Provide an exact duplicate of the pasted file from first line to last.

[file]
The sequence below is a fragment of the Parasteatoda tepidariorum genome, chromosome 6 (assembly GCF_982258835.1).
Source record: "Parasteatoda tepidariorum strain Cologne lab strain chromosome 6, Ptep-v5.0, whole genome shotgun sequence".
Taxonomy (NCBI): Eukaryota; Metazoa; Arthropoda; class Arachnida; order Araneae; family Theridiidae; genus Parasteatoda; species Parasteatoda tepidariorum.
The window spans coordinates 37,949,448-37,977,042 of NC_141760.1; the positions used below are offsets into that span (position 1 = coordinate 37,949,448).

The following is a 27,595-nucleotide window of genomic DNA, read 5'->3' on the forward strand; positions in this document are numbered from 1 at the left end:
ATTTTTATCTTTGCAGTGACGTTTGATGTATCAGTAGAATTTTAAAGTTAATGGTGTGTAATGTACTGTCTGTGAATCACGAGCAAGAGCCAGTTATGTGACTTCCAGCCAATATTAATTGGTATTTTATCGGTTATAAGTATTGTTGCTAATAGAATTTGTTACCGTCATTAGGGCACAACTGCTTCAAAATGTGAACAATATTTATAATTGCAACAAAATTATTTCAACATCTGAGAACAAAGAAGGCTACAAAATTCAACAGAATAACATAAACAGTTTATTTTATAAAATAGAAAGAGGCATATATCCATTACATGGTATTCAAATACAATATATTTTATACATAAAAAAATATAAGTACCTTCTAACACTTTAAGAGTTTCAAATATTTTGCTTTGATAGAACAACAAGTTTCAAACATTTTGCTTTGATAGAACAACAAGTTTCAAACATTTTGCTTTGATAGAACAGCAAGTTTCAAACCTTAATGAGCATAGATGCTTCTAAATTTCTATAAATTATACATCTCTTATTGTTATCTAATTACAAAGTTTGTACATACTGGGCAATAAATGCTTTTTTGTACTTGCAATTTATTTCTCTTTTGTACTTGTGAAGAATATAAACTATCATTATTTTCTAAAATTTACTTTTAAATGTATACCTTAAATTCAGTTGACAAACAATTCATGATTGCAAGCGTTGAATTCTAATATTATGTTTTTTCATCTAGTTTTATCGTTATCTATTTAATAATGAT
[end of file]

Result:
The sequence below is a fragment of the Parasteatoda tepidariorum genome, chromosome 6 (assembly GCF_982258835.1).
Source record: "Parasteatoda tepidariorum strain Cologne lab strain chromosome 6, Ptep-v5.0, whole genome shotgun sequence".
Taxonomy (NCBI): Eukaryota; Metazoa; Arthropoda; class Arachnida; order Araneae; family Theridiidae; genus Parasteatoda; species Parasteatoda tepidariorum.
The window spans coordinates 37,949,448-37,977,042 of NC_141760.1; the positions used below are offsets into that span (position 1 = coordinate 37,949,448).

The following is a 27,595-nucleotide window of genomic DNA, read 5'->3' on the forward strand; positions in this document are numbered from 1 at the left end:
ATTTTTATCTTTGCAGTGACGTTTGATGTATCAGTAGAATTTTAAAGTTAATGGTGTGTAATGTACTGTCTGTGAATCACGAGCAAGAGCCAGTTATGTGACTTCCAGCCAATATTAATTGGTATTTTATCGGTTATAAGTATTGTTGCTAATAGAATTTGTTACCGTCATTAGGGCACAACTGCTTCAAAATGTGAACAATATTTATAATTGCAACAAAATTATTTCAACATCTGAGAACAAAGAAGGCTACAAAATTCAACAGAATAACATAAACAGTTTATTTTATAAAATAGAAAGAGGCATATATCCATTACATGGTATTCAAATACAATATATTTTATACATAAAAAAATATAAGTACCTTCTAACACTTTAAGAGTTTCAAATATTTTGCTTTGATAGAACAACAAGTTTCAAACATTTTGCTTTGATAGAACAACAAGTTTCAAACATTTTGCTTTGATAGAACAGCAAGTTTCAAACCTTAATGAGCATAGATGCTTCTAAATTTCTATAAATTATACATCTCTTATTGTTATCTAATTACAAAGTTTGTACATACTGGGCAATAAATGCTTTTTTGTACTTGCAATTTATTTCTCTTTTGTACTTGTGAAGAATATAAACTATCATTATTTTCTAAAATTTACTTTTAAATGTATACCTTAAATTCAGTTGACAAACAATTCATGATTGCAAGCGTTGAATTCTAATATTATGTTTTTTCATCTAGTTTTATCGTTATCTATTTAATAATGAT